1988 was an interesting year. If memory isn’t tricking me this morning, ’88 was the year we moved into the barn as our residence.
It was rough – both the barn and life in the barn.
We had electricity and one working toilet. That was it.
I cooked in electric fry pans, crock pots, and a silly little portable burner. We trooped down to my parents house, towels and toothbrushes in hand, to shower.
Eventually, we had water, but still no bathtub. I washed dishes in a tub outside on the picnic table.
Eventually, we had a tub. Sheer luxury.
We had no phone. [That proved to be rather nice. In fact, well after we could afford it, we lived sans phone.] We had framing and insulation, but no walls. There was no kitchen to speak of, though I did have a stove – an ancient thing that we bought used somewhere. The ex’s work bench served as the dining room table and it was a plum pain in the ass to move the table saw every time it was time to eat.
The barn was slow going. We were trying to do it without incurring debt. The materials we needed at the beginning were expensive. Winter was coming, so we needed a furnace. The barn was in danger of slipping down the hill, so we needed a stone retaining wall.
We picked up some kitchen cabinets somewhere – they were beat up, ugly and not well-made. I danced in joy.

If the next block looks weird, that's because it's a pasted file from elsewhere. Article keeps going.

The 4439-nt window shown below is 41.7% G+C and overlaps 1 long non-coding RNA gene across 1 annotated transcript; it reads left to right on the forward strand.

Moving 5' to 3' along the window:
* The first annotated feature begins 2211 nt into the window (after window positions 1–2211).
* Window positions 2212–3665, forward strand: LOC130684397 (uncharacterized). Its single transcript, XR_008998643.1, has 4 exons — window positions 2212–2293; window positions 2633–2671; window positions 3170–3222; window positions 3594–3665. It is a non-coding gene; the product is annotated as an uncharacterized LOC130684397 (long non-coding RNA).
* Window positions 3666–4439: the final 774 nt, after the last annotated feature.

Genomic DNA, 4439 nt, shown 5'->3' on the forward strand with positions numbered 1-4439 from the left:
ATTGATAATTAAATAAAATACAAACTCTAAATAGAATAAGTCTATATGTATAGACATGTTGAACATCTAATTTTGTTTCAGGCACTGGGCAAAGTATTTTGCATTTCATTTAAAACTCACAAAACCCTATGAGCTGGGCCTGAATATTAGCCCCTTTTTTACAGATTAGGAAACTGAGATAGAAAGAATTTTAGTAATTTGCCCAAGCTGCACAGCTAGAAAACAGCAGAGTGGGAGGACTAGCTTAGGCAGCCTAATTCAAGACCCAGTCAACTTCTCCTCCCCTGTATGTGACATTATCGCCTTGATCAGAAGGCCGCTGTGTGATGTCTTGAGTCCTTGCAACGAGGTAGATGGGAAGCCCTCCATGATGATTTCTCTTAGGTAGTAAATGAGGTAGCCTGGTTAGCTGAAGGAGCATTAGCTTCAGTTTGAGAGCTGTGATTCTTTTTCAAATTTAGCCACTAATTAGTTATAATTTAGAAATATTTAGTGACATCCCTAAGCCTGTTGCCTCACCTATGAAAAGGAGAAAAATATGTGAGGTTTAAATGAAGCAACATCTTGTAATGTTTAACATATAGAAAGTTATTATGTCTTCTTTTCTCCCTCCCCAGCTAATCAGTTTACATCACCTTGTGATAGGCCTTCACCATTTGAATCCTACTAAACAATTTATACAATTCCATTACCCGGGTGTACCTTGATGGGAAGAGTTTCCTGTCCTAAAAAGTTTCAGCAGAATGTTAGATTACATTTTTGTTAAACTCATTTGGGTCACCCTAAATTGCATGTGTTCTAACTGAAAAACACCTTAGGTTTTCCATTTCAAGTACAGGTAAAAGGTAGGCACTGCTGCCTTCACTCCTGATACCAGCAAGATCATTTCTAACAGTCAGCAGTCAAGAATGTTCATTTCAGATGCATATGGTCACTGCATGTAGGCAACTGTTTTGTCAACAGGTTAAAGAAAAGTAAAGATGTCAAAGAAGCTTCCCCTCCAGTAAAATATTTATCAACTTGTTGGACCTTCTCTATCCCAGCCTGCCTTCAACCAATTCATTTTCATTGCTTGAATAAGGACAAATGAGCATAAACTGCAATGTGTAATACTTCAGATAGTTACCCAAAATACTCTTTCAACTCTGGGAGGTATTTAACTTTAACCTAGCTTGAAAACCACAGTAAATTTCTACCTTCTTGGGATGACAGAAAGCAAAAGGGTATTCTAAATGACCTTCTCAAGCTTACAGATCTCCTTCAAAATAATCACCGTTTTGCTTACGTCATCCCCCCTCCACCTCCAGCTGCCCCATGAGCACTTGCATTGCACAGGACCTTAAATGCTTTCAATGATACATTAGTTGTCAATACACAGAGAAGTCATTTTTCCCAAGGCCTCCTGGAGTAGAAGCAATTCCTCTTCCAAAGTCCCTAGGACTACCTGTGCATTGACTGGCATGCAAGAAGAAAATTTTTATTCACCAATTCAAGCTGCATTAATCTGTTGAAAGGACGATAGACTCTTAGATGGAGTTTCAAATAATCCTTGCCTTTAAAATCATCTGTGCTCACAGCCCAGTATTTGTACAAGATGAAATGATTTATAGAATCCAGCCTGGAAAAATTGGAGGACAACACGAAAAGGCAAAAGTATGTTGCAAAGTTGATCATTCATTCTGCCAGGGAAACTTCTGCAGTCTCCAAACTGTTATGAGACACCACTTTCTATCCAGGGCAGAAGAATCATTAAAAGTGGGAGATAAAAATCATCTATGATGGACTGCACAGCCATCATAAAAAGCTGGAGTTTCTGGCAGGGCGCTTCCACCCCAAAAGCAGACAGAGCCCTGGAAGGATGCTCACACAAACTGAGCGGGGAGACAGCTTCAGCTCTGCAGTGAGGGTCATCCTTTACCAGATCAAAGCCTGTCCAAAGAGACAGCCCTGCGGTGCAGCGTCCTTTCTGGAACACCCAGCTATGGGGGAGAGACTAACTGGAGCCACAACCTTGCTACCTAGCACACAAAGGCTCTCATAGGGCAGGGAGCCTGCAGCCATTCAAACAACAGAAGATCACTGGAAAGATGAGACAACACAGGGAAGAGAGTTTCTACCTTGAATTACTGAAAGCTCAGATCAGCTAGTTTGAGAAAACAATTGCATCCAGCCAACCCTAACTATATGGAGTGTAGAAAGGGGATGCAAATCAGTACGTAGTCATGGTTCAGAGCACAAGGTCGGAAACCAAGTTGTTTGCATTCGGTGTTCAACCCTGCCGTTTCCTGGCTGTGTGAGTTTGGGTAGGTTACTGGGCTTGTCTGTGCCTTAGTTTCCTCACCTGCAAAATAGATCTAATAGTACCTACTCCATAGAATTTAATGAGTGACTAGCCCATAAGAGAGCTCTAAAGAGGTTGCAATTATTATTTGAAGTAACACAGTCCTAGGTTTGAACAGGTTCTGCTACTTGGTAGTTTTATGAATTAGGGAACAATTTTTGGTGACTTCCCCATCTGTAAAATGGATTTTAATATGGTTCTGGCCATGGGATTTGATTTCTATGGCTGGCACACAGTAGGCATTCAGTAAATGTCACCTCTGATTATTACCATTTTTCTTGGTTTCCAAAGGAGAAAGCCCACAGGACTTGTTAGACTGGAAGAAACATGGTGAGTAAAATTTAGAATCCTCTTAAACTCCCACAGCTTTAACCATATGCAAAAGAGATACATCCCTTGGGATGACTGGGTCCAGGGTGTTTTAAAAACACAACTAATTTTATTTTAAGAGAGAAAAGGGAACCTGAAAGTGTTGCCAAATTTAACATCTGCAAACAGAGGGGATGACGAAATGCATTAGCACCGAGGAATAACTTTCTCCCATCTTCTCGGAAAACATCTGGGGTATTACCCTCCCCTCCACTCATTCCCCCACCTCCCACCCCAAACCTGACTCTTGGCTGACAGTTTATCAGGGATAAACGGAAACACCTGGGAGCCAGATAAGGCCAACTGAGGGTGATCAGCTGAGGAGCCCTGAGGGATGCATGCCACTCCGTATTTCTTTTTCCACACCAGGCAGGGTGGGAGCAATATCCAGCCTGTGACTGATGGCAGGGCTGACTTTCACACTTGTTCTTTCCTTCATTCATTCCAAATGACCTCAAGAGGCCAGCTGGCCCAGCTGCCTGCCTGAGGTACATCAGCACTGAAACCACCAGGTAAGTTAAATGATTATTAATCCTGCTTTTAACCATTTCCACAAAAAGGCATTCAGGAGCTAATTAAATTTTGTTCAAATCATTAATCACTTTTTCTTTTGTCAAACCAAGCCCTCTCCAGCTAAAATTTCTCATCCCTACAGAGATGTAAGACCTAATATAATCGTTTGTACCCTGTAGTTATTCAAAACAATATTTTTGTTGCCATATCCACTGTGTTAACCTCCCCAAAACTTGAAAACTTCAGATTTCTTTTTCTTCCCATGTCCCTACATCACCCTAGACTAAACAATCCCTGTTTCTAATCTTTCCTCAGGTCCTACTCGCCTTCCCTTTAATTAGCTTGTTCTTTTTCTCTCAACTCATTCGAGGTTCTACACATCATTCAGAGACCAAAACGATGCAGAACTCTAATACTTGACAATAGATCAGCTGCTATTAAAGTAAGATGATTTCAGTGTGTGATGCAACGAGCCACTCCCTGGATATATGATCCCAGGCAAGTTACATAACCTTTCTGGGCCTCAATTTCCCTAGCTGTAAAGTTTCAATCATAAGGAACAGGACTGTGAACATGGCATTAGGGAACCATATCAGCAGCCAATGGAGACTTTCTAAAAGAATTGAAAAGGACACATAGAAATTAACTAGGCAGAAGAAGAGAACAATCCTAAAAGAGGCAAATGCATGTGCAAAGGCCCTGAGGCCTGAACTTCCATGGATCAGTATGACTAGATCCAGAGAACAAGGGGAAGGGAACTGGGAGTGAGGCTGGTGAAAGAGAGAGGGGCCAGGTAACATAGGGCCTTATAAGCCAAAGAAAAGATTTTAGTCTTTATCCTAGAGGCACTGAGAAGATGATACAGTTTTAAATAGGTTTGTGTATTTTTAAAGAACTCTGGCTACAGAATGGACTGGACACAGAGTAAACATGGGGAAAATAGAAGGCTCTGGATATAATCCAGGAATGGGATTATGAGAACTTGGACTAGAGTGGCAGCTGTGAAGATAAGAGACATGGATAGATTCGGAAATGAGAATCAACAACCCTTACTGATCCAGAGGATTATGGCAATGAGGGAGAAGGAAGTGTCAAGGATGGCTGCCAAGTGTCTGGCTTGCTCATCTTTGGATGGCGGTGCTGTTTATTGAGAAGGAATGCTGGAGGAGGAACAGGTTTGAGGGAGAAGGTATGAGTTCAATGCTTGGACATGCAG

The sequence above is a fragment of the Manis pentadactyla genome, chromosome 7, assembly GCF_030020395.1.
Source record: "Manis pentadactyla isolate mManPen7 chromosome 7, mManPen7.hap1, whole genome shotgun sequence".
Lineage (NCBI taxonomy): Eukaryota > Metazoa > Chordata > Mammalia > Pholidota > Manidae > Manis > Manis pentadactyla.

In 1997 – 9 years later, we gave up and procured a construction loan. We hired a contractor. Then the fun really began. It was a nightmare; it was a dream come true; it was frustrating and, finally, the not-quite-finished barn was a not just a loved home, but a real house. It looked like a badly-built California Contemporary, but I adore every square inch of it – still do, worrisome warts and all.
Except for recent projects, nothing has been painted since 1997. The barn has been in desperate need of interior paint and exterior stain. The exterior is daunting, so I’m concentrating on the interior.
The family room is now underway for a new paint job – Wellspring Blue. The color is dark, maybe too dark, but right now I love the color in the can. As part of paint prep, I removed the books from the top of the semi-built in bookcases and found a toothbrush still in its packaging up there.
Puzzled, I carried the oral instrument into the kitchen. While I don’t clean often, the top of the bookcase has been cleaned at least once a year since 1997 when it was installed. The most recent cleaning was about this time last year.
I peered and found a 1988 date on the packaging. Truly, a WTF moment. We didn’t have bookcases until ’97 and the top has been cleaned, while not frequently, at least often enough that missing the toothbrush was unlikely. The toothbrush package was flattened, but clean and dust free – an important clue.
[The barn is a retirement home for dirt and dust – truly, Jehovah could create an entire metropolis of people from blowing on the dust of just one room.]
I have deduced that the toothbrush fell out of a book. The ex used to use all manner of strange things as a bookmark. That’s the only reasonable explanation. I thank him for that habit – 1988 has come flooding back. To quote Dickens; it was the best of times, it was the worst of times. . .
These times are also the best and worst – the yin/yang that life always seems to be. I’ll probably keep the toothbrush. De-junking is one thing; but little memory provokers here and there keep me grounded and cognizant of the yin/yang.